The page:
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how to contribute guide

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markopolojarvi committed Jan 27, 2019
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# How to contribute

Great to see you here!

Datagram is a 100% open-source project from code to everything else, so your decision to contribute is what's keeping the project alive.

Datagram is looking for contributors from every field from developers to user experience designers to marketers. So whatever your skill is, you are welcome to join the Datagram community.

> If you want to participate in the development, the fastest way to get started is to head to [our project workboard]( to see what tasks need to get done right now.
The best way to reach us is to send a message to [@machianists]( on Twitter or opening an issue in Github. No need to sound official or formal. Just tell us what you would be interested in doing, and we will take it from there.

## Testing

datagram-node uses Tape for tests. Please write tests for new code you create.

## Submitting changes

Please send a [GitHub Pull Request to datagram-node]( with a clear list of what you've done (read more about [pull requests]( When you send a pull request, you have to include tests or otherwise, the pull request can't be reviewed and will be declined. Our users are the most important priority, and we want to minimize the amount of untested code the users need to run.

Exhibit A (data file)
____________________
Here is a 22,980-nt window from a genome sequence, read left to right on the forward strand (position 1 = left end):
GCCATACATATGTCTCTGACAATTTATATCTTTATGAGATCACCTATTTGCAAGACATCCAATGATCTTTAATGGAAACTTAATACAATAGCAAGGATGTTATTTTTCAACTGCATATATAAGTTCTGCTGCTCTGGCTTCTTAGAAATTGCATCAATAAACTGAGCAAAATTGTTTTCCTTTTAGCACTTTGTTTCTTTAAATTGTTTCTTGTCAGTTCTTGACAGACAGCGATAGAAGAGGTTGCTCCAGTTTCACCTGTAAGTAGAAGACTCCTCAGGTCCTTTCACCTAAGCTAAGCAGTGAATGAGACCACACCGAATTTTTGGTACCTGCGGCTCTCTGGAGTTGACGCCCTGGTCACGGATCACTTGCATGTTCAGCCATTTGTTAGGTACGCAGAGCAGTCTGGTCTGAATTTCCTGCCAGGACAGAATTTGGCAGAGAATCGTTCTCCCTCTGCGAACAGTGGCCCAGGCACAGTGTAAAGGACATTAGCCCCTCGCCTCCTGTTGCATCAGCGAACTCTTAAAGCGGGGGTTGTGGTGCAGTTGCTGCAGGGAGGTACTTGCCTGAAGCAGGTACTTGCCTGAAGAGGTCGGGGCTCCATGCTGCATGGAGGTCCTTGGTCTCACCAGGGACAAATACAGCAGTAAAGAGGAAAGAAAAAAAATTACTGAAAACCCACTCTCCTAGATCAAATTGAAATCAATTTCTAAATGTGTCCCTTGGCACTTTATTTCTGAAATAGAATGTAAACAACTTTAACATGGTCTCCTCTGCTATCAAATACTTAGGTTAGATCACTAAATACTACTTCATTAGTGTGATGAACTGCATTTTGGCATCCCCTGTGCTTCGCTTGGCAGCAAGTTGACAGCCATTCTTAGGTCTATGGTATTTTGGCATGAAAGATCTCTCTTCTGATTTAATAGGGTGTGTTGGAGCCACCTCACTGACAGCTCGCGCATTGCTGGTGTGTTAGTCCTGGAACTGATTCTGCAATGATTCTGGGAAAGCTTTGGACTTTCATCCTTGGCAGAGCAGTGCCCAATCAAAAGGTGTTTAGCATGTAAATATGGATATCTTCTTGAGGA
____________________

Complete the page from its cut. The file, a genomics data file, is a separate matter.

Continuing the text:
Please follow our coding conventions (below) and make sure all of your commits are atomic (one feature per commit).

Always write a clear log message for your commits. One-line messages are fine for small changes, but more significant changes should look like this:

$ git commit -m "A brief summary of the commit
> A paragraph describing what changed and its impact."
**Note about cosmetic, whitespace fixes, code formatting etc. patches**

Changes that are cosmetic in nature and do not add anything substantial to the stability, functionality, or testability of Datagram will generally not be accepted. These changes need to be reviewed just like any other pull requests and unfortunately we don't have resources for that now. Code quality is important but it needs to happen in a form of refactoring.

## Coding conventions

Start reading our code, and you'll get the hang of it. We optimize for readability:

* We use vanilla ES6 because datagram-node needs to run on Node without compiling
* Use callbacks for control flow. No promises or await/async (for now).
* Follow [JavaScript Standard Style]( with the following exceptions:
* snake_cases for variables
* camelCase for functions
* UPPERCASE for constants
* no space before function arguments
* use dangling commas (makes it easier to rearrange lists)
* no var, use let and const (avoids nasty scope leaks)

Marko Polojärvi ([@markopolojarvi](

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